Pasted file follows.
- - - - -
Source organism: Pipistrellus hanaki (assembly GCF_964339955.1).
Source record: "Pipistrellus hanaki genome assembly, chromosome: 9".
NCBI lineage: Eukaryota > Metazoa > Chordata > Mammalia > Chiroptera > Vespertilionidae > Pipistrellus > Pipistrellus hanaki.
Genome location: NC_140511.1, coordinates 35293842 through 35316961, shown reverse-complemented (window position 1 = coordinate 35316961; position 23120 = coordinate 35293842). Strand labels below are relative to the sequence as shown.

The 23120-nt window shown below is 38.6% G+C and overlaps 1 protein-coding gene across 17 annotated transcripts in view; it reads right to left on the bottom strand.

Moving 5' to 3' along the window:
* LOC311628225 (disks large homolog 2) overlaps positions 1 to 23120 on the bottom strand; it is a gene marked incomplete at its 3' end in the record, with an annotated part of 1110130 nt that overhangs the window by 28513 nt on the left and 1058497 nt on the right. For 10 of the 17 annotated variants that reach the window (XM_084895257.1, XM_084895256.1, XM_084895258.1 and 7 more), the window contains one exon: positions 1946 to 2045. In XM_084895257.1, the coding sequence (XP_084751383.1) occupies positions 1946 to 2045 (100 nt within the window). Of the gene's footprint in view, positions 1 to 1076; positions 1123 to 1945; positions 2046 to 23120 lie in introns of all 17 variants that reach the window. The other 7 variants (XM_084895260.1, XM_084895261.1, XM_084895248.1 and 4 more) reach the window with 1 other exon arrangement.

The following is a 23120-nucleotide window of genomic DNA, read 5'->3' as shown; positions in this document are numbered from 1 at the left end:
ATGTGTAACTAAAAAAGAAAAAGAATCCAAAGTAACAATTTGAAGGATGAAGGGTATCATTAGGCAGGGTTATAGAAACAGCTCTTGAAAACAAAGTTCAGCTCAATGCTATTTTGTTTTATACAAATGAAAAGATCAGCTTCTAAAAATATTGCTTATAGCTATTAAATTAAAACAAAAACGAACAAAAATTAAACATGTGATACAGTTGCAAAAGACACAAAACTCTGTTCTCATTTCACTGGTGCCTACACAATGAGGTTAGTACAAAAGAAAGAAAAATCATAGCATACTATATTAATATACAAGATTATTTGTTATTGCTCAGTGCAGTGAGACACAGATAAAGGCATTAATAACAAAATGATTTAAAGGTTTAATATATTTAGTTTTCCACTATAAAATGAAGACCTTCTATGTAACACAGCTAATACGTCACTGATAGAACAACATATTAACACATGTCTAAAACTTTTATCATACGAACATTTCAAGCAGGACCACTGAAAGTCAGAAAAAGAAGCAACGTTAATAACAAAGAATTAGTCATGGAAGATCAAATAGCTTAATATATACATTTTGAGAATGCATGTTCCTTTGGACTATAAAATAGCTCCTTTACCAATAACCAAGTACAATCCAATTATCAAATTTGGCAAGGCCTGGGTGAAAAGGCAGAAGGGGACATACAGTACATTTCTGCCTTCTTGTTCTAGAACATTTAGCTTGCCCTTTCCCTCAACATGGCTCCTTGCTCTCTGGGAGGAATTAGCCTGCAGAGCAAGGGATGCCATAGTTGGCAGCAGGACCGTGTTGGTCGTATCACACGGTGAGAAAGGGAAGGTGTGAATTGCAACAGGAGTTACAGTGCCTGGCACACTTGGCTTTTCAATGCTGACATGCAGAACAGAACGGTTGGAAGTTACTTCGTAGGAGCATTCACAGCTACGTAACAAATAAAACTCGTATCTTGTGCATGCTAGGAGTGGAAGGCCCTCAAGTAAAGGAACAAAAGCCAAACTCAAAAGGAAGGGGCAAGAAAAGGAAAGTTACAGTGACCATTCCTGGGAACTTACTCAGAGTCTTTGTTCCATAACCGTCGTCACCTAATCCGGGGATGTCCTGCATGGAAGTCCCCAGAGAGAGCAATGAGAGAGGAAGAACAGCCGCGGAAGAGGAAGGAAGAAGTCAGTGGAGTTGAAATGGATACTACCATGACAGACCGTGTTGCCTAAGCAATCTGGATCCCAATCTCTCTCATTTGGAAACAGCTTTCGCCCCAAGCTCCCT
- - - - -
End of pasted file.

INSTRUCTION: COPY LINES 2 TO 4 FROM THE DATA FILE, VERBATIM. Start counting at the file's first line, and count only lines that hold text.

Source record: "Pipistrellus hanaki genome assembly, chromosome: 9".
NCBI lineage: Eukaryota > Metazoa > Chordata > Mammalia > Chiroptera > Vespertilionidae > Pipistrellus > Pipistrellus hanaki.
Genome location: NC_140511.1, coordinates 35293842 through 35316961, shown reverse-complemented (window position 1 = coordinate 35316961; position 23120 = coordinate 35293842). Strand labels below are relative to the sequence as shown.